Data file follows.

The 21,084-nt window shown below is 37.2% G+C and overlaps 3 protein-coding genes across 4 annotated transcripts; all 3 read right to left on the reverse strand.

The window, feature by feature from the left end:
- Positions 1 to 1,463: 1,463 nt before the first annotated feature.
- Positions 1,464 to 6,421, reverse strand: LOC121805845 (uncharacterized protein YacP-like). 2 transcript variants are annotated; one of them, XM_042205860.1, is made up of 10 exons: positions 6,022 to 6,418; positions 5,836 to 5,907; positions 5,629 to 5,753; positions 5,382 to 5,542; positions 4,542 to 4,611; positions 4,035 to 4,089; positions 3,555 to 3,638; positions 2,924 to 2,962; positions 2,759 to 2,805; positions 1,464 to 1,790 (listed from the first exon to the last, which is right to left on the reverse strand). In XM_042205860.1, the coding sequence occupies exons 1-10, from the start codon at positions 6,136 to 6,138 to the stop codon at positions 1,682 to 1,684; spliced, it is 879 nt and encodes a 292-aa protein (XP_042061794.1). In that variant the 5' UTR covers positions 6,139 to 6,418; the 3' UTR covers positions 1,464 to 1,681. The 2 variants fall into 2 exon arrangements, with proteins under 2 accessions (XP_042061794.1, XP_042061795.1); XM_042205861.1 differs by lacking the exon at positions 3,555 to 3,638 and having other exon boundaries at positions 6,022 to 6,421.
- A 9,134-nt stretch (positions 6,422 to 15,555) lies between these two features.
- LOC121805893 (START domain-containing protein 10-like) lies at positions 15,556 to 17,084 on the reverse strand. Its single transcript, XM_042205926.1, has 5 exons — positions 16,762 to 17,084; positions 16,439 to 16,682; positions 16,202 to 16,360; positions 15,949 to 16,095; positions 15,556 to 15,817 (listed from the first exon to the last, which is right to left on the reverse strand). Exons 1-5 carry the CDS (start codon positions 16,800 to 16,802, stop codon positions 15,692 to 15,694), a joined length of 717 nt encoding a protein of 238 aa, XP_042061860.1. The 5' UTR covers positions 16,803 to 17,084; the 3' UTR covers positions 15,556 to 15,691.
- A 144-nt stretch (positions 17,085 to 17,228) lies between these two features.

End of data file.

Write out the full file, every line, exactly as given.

The 21,084-nt window shown below is 37.2% G+C and overlaps 3 protein-coding genes across 4 annotated transcripts; all 3 read right to left on the reverse strand.

The window, feature by feature from the left end:
- Positions 1 to 1,463: 1,463 nt before the first annotated feature.
- Positions 1,464 to 6,421, reverse strand: LOC121805845 (uncharacterized protein YacP-like). 2 transcript variants are annotated; one of them, XM_042205860.1, is made up of 10 exons: positions 6,022 to 6,418; positions 5,836 to 5,907; positions 5,629 to 5,753; positions 5,382 to 5,542; positions 4,542 to 4,611; positions 4,035 to 4,089; positions 3,555 to 3,638; positions 2,924 to 2,962; positions 2,759 to 2,805; positions 1,464 to 1,790 (listed from the first exon to the last, which is right to left on the reverse strand). In XM_042205860.1, the coding sequence occupies exons 1-10, from the start codon at positions 6,136 to 6,138 to the stop codon at positions 1,682 to 1,684; spliced, it is 879 nt and encodes a 292-aa protein (XP_042061794.1). In that variant the 5' UTR covers positions 6,139 to 6,418; the 3' UTR covers positions 1,464 to 1,681. The 2 variants fall into 2 exon arrangements, with proteins under 2 accessions (XP_042061794.1, XP_042061795.1); XM_042205861.1 differs by lacking the exon at positions 3,555 to 3,638 and having other exon boundaries at positions 6,022 to 6,421.
- A 9,134-nt stretch (positions 6,422 to 15,555) lies between these two features.
- LOC121805893 (START domain-containing protein 10-like) lies at positions 15,556 to 17,084 on the reverse strand. Its single transcript, XM_042205926.1, has 5 exons — positions 16,762 to 17,084; positions 16,439 to 16,682; positions 16,202 to 16,360; positions 15,949 to 16,095; positions 15,556 to 15,817 (listed from the first exon to the last, which is right to left on the reverse strand). Exons 1-5 carry the CDS (start codon positions 16,800 to 16,802, stop codon positions 15,692 to 15,694), a joined length of 717 nt encoding a protein of 238 aa, XP_042061860.1. The 5' UTR covers positions 16,803 to 17,084; the 3' UTR covers positions 15,556 to 15,691.
- A 144-nt stretch (positions 17,085 to 17,228) lies between these two features.